Heart Rate Training Zones
What is a heart rate training zone?
Understanding how your heart works and what the optimal heart rate training zones are is an essential step into improving your overall health and fitness levels.
Heart Rate training Zones are simply made up of a range of different heart beat ranges, and training in different zones come with their own unique advantages. For example, training in one heart rate zone can burn fat faster, while another can improve cardio and conditioning.
Anyone can use this method to exercise, whether you are 60 years old and trying to improve basic health, or simply just a 20 year old endurance athlete looking to improve conditioning. This is why it is important that you pick the best heart rate monitor for your own goals and needs. They can provide you with detailed and accurate data on things such as your average heart rate, calories burned and even time spent in specific training zones.
The problem is that this data is useless if you don’t understand what the information means.
In order to target specific heart rate training zones during exercise we use a scale that is displayed as a percentage of maximum heart rate beats per minute.
There are 4 main zones that you need to know about:
Safe Health Zone (50% – 60% of your Maximum Heart Rate)
If you are suffering from heart problems, looking to improve basic fitness, or simply just want to train safely without stressing your heart then this is an ideal zone to train in.
This is also known as the recovery zone as it can allow your body to recoup during exercise, making it a great zone to warm up and down in after your more intense workouts. To train in this zone would simply require some light walking, or any type of exercise with very little energy output.
Fat Burning Zone (60% – 70% of your Maximum Heart Rate)
If losing weight is your main goal then this is the best zone for you to train in. The majority of calories burned in this zone are fat calories and can be achieved by slow cardio such as light cycling or brisk jogging.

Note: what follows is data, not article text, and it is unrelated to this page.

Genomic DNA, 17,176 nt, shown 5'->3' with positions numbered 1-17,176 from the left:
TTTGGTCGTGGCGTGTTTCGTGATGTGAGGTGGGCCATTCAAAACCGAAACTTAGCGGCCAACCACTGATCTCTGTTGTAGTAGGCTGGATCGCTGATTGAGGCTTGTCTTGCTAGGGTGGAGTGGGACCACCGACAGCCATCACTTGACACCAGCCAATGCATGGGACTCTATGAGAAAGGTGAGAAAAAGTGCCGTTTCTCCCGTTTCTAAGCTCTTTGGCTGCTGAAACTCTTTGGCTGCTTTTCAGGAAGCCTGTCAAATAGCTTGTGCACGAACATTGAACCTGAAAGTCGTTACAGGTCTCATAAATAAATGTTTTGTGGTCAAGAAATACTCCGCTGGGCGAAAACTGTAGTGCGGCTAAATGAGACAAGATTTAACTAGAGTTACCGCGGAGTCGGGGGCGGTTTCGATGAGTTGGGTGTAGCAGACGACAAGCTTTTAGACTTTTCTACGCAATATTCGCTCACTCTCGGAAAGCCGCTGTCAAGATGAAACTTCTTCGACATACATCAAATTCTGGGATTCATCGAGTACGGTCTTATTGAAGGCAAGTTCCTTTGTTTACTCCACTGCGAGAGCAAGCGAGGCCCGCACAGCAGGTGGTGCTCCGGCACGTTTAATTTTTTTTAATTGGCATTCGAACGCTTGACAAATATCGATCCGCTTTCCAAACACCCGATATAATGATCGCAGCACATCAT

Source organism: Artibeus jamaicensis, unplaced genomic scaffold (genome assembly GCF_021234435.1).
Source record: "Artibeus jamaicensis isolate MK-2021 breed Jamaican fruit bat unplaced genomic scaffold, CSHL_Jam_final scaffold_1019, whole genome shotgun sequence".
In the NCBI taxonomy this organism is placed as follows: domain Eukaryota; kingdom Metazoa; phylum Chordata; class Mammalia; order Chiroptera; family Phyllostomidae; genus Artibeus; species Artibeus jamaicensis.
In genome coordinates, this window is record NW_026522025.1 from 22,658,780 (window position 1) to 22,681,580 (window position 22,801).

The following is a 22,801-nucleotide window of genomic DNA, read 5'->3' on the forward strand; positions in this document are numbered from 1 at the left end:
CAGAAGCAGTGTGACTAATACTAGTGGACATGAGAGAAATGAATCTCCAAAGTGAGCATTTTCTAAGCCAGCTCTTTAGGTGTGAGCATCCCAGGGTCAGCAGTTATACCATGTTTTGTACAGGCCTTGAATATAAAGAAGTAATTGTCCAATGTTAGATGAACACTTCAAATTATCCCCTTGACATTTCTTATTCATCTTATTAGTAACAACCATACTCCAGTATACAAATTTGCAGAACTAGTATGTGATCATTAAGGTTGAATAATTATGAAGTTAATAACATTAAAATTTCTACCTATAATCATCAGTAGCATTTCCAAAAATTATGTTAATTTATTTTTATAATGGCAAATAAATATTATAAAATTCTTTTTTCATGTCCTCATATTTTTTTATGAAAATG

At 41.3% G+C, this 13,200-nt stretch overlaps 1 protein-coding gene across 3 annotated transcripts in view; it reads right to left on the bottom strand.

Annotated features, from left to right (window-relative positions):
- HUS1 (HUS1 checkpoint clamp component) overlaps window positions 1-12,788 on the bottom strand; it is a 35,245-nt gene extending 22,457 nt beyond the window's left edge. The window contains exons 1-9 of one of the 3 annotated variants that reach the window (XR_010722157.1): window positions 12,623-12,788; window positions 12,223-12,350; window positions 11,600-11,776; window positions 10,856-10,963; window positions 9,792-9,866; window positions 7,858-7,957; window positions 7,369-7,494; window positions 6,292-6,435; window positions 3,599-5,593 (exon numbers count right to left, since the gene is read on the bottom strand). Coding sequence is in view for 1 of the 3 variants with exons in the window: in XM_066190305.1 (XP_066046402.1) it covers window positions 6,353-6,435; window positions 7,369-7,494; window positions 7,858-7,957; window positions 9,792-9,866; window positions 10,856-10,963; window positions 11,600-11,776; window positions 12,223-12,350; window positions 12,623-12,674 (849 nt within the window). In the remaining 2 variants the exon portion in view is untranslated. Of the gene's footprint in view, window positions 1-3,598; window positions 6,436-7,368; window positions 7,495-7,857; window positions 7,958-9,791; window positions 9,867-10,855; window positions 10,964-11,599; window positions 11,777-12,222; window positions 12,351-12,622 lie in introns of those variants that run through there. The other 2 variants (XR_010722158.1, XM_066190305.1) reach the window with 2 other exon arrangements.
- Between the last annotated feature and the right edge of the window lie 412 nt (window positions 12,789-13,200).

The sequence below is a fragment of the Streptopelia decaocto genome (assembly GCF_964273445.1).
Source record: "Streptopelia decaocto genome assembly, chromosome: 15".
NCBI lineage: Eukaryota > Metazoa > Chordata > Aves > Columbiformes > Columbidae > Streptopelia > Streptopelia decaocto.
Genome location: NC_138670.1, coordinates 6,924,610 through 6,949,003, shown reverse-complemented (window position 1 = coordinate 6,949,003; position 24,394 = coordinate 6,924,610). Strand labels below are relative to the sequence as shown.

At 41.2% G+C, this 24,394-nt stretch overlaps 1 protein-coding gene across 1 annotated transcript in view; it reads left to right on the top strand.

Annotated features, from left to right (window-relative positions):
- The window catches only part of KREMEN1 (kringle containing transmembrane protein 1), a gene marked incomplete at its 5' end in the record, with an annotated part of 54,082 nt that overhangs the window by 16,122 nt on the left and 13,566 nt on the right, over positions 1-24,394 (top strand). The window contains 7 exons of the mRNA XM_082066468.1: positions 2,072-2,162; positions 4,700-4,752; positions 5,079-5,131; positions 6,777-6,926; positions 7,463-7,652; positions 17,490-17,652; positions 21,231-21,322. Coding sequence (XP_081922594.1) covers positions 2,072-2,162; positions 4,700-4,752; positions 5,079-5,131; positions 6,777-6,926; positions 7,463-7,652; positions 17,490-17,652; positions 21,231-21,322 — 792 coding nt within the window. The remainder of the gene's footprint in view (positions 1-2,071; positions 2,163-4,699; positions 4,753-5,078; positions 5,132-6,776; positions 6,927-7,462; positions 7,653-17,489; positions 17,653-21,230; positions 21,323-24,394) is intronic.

One of the biggest mistakes people make is training too hard and too fast thinking it will burn fat faster. By training outside this zone you are not maximizing your fat burning potential as you may not be burning as many fat calories in other zones. It would be ideal to train in this zone for 25-60 minutes at a time if losing weight is your main goal.
Aerobic Zone (70% – 80% of your Maximum Heart Rate)
Training aerobically means that the body will use oxygen to supply energy to the muscles. This means lung capacity and respiratory rate will greatly increase during exercise, which will help improve the cardiovascular system by strengthen our heart.
This can make us last longer in exercise which makes it an ideal zone for athletes to train in. To reach this zone would require running or cycling at a medium to fast pace and it is recommended to exercise anywhere up to 60 minutes for best results.
Anaerobic Zone (80% – 90% of your Maximum Heart Rate)
Unlike the aerobic zone, training anaerobically means to train without the supply of oxygen. The reason for this is simple; you will be training so hard to get into this heart beat range that heart will simply be unable to supply the needed oxygen required to fuel the muscles.
You will not be able to stay in this zone for long as the muscles will not be able to keep up. Training in this zone will allow you to increase the body’s overall anaerobic threshold which is essential for any athlete that needs to keep up at a high pace for long periods of time. This includes athletes such as sprinters, boxers, football players and any other type of sport that requires explosive performance.
Red Line Zone (90% – 100% of Maximum Heart Rate)
This heart rate training zone requires you to exercise all out as fast and hard as you. You will definitely not be able to stay in this zone for very long, as even most professional athletes are unable to stay in it for more than a minute at a time.
It is recommended to train using HIIT (high intensity interval training) when trying to target this zone. This means exercising at a slow pace then a fast pace at regular intervals, such as 30 seconds on and off.
The main benefits of this include the development of the body’s fast twitch muscle fibres. These are responsible for enhancing your speed levels allowing you to last longer in explosive type sports. It is essential to mix between this zone and the prior zones to increase all aspects of your fitness if you are an athlete.
Now you know why a heart rate monitor should be an essential piece of exercise equipment to be used with any type of training program.
Target heart rate zone training will greatly improve your health and fitness levels no matter what age you are or what your goals are and it is essential that you pick the best heart rate monitor to suit your own needs.